A na­tional mo­ment of truth

The Washington Post - - POWER POST - BY ALAN SIMP­SON AND ERSK­INE BOWLES Alan Simp­son is a for­mer Repub­li­can se­na­tor from Wy­oming. Ersk­ine Bowles served as chief of staff to Pres­i­dent Bill Clin­ton from 1997 to 1998. They co-chaired the Na­tional Com­mis­sion on Fis­cal Re­spon­si­bil­ity and Re­form.

Seven years and al­most $7 tril­lion in new debt ago, we re­leased a bi­par­ti­san pack­age of tax and spend­ing re­forms as co-chairs of the Na­tional Com­mis­sion on Fis­cal Re­spon­si­bil­ity and Re­form. At the time, we de­clared that the era of deficit de­nial was over. Sadly, the de­bate on tax re­form in the House and Se­nate sug­gests deficit de­nial is not only back but also stronger than ever. Yet the fun­da­men­tal fis­cal chal­lenges we iden­ti­fied in 2010 re­main.

We said then and be­lieve now that Congress and the pres­i­dent should come to­gether on a bal­anced plan that re­duces deficits and pro­motes growth. We called for fun­da­men­tal tax re­form that would cut tax breaks to re­duce tax rates and — rather than add to the debt — gen­er­ate new rev­enue.

We called for a more in­ter­na­tion­ally com­pet­i­tive cor­po­rate tax code but also pressed for con­tin­ued in­vest­ment in ed­u­ca­tion, in­fra­struc­ture and high­val­uere­search so that the United States can com­pete ef­fec­tively in the knowl­edge-based global econ­omy. We also said tax re­form should raise $1 tril­lion in rev­enue for debt re­duc­tion and be paired with spend­ing cuts and re­forms of en­ti­tle­ment pro­grams to bring spend­ing growth un­der con­trol.

Un­for­tu­nately, the tax plan un­der dis­cus­sion in Congress ig­nores nearly all the hard choices we pro­posed — in­cor­po­rat­ing only the “good­ies.” It reads as if it were de­vel­oped for a coun­try whose debt prob­lems have been solved, when in re­al­ity debt is the high­est it has ever been other than around World War II.

When this tax re­form dis­cus­sion started, House Speaker Paul D. Ryan (R-Wis.) and Se­nate Ma­jor­ity Leader Mitch McCon­nell (R-Ky.) called for rev­enue-neu­tral tax re­form. While ul­ti­mately more rev­enue is needed, deficit neu­tral­ity is likely the best that can be ex­pected in the cur­rent po­lit­i­cal en­vi­ron­ment.

Yet Congress aban­doned even this min­i­mum stan­dard of fis­cal re­spon­si­bil­ity and de­cided to pro­ceed with a $1.5 tril­lion tax cut in­stead. With debt al­ready twice as high as its his­tor­i­cal av­er­age, fi­nanc­ing tax cuts with even more bor­row­ing is reck­less.

And the ac­tual bills in the House and Se­nate are even worse than the $1.5 tril­lion sticker price — be­cause both in­clude about a half-tril­lion dol­lars in phony sav­ings from ar­ti­fi­cial “sun­sets” and other gim­micks. With in­ter­est, that means th­ese tax cuts could add $2.2 tril­lion to the debt.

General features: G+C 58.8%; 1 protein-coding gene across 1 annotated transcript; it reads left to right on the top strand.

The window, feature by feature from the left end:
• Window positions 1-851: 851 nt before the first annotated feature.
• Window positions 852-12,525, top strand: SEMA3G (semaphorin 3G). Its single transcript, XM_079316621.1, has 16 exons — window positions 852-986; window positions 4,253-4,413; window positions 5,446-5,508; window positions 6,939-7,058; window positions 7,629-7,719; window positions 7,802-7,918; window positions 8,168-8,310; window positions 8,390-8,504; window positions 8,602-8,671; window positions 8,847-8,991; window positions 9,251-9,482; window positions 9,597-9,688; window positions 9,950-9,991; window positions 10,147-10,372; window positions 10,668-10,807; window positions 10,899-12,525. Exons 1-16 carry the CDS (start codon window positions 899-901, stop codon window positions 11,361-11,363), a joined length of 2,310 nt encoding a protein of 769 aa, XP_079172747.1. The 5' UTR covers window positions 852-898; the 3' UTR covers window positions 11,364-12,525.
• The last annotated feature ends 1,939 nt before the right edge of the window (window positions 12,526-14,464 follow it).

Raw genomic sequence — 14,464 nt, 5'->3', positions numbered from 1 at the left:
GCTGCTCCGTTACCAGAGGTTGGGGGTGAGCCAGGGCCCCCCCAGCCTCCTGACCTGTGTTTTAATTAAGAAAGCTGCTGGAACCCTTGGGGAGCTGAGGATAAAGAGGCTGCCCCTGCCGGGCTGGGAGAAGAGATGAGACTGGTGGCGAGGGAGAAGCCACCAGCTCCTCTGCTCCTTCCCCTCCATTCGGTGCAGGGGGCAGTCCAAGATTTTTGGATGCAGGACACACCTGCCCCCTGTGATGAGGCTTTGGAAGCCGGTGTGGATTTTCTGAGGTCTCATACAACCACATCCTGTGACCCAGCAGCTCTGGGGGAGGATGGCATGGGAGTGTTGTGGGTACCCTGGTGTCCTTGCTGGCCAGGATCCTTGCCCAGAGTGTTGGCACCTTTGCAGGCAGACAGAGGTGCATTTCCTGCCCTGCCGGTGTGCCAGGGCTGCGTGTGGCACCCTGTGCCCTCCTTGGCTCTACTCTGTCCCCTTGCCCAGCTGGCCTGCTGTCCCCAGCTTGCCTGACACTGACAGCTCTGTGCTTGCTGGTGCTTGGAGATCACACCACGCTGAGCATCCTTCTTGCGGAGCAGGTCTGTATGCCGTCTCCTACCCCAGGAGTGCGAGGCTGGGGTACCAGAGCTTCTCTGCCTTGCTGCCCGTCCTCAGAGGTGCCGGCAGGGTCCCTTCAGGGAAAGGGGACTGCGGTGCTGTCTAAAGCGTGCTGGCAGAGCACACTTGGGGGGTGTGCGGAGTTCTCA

When we re­leased our fis­cal com­mis­sion re­port, we were wor­ried about keep­ing deficits be­low $500 bil­lion per year and debt be­low 70 per­cent of gross do­mes­tic prod­uct. But if the tax cuts in the cur­rent bill are adopted, deficits would ex­ceed $1 tril­lion by 2020 and debt would ex­ceed 99 per­cent of GDP by 2027.

Eco­nomic growth isn’t go­ing to wash away this debt. Real tax re­form can pro­vide a boost to the econ­omy, but higher debt works in the op­po­site di­rec­tion. Ac­cord­ing to the dy­namic mod­els from the Whar­ton School at the Univer­sity of Penn­syl­va­nia, the House and Se­nate tax bills will in­crease the growth rate by only 0.03 to 0.09 per­cent­age points per year — and that growth will cut their costs by only one-eighth or less.

This coun­try can­not af­ford an­other debt-bust­ing tax cut. Luck­ily, there is an­other way. The cur­rent tax code will give away roughly $18 tril­lion of tax breaks over the next decade. Our com­mis­sion called for re­peal­ing most of them to pay for lower rates and re­duce deficits, adding back only the most­needed ones and only in the most ef­fi­cient way. By com­par­i­son, the lat­est Se­nate bill cuts only $3.7 tril­lion of tax breaks. Most of the largest tax ex­pen­di­tures — in­clud­ing the tax-free treat­ment of em­ployer-spon­sored health care, the mort­gage-in­ter­est de­duc­tion and taxfree bonds — are vir­tu­ally un­touched.

This coun­try crit­i­cally needs tax re­form to im­prove eco­nomic growth. But higher lev­els of debt will crowd out pro­duc­tive in­vest­ment, slow wage growth and ul­ti­mately undo any gains from re­form.

Bring­ing our debt un­der con­trol will re­quire re­form­ing and slow­ing the growth of health and re­tire­ment en­ti­tle­ments. En­act­ing debt-fi­nanced tax cuts will make that harder, both sub­stan­tively and po­lit­i­cally. Sub­stan­tively, be­cause by wors­en­ing the debt sit­u­a­tion, it will en­tail more painful changes; po­lit­i­cally, be­cause Democrats will be less likely to agree to en­ti­tle­ment re­forms if Repub­li­cans won’t al­low for suf­fi­cient rev­enue.

Many mem­bers of Congress have pri­vately told us they would be will­ing to make the tough votes for am­bi­tious tax and spend­ing re­forms as part of a sub­stan­tive fis­cal plan but only if mem­bers on the other side jump in the ca­noe at the same time.

This is the mo­ment of truth for law­mak­ers who share our concern about our na­tion’s fis­cal fu­ture. They can re­turn to the era of deficit de­nial, or they can stand up for fu­ture gen­er­a­tions.

JAHI CHIKWENDIU/THE WASH­ING­TON POST

Pres­i­dent Trump ar­rives at the U.S. Capitol for a lunch meet­ing with con­gres­sional lead­ers on Tues­day.

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